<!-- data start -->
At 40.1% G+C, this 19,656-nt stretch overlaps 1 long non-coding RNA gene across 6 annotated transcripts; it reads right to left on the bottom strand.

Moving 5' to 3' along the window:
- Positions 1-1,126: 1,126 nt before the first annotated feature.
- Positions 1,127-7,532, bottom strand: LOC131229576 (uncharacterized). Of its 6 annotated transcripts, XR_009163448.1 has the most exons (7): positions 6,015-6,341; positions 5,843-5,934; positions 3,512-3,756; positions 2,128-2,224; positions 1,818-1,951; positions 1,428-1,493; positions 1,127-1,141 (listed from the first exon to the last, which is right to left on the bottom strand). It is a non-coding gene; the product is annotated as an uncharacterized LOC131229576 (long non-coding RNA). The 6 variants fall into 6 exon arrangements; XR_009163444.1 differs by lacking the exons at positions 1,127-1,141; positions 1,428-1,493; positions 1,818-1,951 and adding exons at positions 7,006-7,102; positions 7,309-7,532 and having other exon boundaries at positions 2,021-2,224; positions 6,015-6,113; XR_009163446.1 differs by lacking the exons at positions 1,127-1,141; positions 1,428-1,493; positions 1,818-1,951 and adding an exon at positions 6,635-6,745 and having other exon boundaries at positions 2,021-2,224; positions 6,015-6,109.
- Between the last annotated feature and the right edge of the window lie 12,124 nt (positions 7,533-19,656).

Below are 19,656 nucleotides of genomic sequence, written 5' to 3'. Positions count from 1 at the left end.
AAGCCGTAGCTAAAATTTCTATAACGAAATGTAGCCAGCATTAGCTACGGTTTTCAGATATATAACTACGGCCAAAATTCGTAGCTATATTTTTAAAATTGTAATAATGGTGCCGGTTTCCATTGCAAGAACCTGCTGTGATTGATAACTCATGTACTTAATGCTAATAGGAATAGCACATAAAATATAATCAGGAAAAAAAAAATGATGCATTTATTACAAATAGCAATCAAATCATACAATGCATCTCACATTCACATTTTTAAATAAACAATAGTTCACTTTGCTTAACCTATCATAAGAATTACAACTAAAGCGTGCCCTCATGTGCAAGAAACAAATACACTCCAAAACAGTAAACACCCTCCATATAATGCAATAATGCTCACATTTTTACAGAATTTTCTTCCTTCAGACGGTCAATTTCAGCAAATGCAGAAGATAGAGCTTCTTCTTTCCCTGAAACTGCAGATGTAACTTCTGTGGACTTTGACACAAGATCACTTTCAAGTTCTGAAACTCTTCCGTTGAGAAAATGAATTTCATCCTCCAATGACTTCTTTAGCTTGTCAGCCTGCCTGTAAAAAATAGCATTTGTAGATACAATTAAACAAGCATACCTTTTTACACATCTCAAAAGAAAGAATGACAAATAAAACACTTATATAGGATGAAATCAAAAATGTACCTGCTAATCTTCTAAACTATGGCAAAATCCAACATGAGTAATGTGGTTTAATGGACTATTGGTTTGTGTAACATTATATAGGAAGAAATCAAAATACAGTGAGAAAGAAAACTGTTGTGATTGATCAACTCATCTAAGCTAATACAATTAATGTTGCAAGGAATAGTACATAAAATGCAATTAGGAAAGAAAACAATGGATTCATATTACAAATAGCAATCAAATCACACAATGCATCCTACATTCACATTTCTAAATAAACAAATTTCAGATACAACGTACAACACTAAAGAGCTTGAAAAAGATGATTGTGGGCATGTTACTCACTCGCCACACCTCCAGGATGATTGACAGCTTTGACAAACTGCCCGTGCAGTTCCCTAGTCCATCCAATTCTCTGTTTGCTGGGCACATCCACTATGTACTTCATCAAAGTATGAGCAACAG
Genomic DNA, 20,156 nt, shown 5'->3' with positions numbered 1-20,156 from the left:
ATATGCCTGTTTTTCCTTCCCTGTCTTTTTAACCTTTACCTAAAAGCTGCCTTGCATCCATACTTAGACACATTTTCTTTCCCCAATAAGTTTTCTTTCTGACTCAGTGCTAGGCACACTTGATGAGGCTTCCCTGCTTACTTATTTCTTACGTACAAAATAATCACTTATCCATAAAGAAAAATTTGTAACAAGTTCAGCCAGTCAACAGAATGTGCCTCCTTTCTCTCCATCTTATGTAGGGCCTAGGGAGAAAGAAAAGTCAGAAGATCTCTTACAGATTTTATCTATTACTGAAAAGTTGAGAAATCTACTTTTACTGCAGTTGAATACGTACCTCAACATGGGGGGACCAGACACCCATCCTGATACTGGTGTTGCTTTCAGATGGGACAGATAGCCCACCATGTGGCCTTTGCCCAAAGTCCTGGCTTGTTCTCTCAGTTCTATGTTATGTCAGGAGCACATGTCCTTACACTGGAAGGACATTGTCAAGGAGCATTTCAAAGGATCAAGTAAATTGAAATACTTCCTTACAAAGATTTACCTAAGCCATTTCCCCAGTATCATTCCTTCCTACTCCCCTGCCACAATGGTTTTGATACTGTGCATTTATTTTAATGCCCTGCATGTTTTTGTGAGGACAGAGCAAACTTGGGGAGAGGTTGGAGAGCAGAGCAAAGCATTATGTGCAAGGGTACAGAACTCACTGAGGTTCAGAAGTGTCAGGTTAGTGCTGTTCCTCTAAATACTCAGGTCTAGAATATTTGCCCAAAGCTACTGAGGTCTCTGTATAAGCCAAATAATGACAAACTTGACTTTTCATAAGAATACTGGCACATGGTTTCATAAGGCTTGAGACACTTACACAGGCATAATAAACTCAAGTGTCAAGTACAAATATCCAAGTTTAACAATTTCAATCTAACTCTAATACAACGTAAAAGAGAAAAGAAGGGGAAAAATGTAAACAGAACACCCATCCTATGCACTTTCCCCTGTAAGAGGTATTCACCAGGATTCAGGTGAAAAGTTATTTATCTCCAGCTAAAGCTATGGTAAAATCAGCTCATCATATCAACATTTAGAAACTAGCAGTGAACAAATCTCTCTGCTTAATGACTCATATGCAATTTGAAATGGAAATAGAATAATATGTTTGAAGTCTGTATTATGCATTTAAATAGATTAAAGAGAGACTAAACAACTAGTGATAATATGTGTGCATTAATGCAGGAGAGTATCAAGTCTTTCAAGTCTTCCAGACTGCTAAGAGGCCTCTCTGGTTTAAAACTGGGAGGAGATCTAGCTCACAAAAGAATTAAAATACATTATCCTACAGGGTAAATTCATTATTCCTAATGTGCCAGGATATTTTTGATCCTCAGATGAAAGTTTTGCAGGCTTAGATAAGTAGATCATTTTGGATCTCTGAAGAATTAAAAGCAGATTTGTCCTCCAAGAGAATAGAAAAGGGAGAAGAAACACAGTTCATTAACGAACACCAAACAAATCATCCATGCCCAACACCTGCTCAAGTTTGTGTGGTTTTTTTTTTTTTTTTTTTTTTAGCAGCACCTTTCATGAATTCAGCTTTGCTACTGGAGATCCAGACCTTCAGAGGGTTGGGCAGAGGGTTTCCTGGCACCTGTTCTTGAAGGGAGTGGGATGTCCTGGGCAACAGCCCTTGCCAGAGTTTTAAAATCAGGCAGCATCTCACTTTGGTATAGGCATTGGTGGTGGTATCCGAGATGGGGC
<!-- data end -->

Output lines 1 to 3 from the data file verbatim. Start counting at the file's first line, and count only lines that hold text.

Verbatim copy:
At 40.1% G+C, this 19,656-nt stretch overlaps 1 long non-coding RNA gene across 6 annotated transcripts; it reads right to left on the bottom strand.

Moving 5' to 3' along the window:
- Positions 1-1,126: 1,126 nt before the first annotated feature.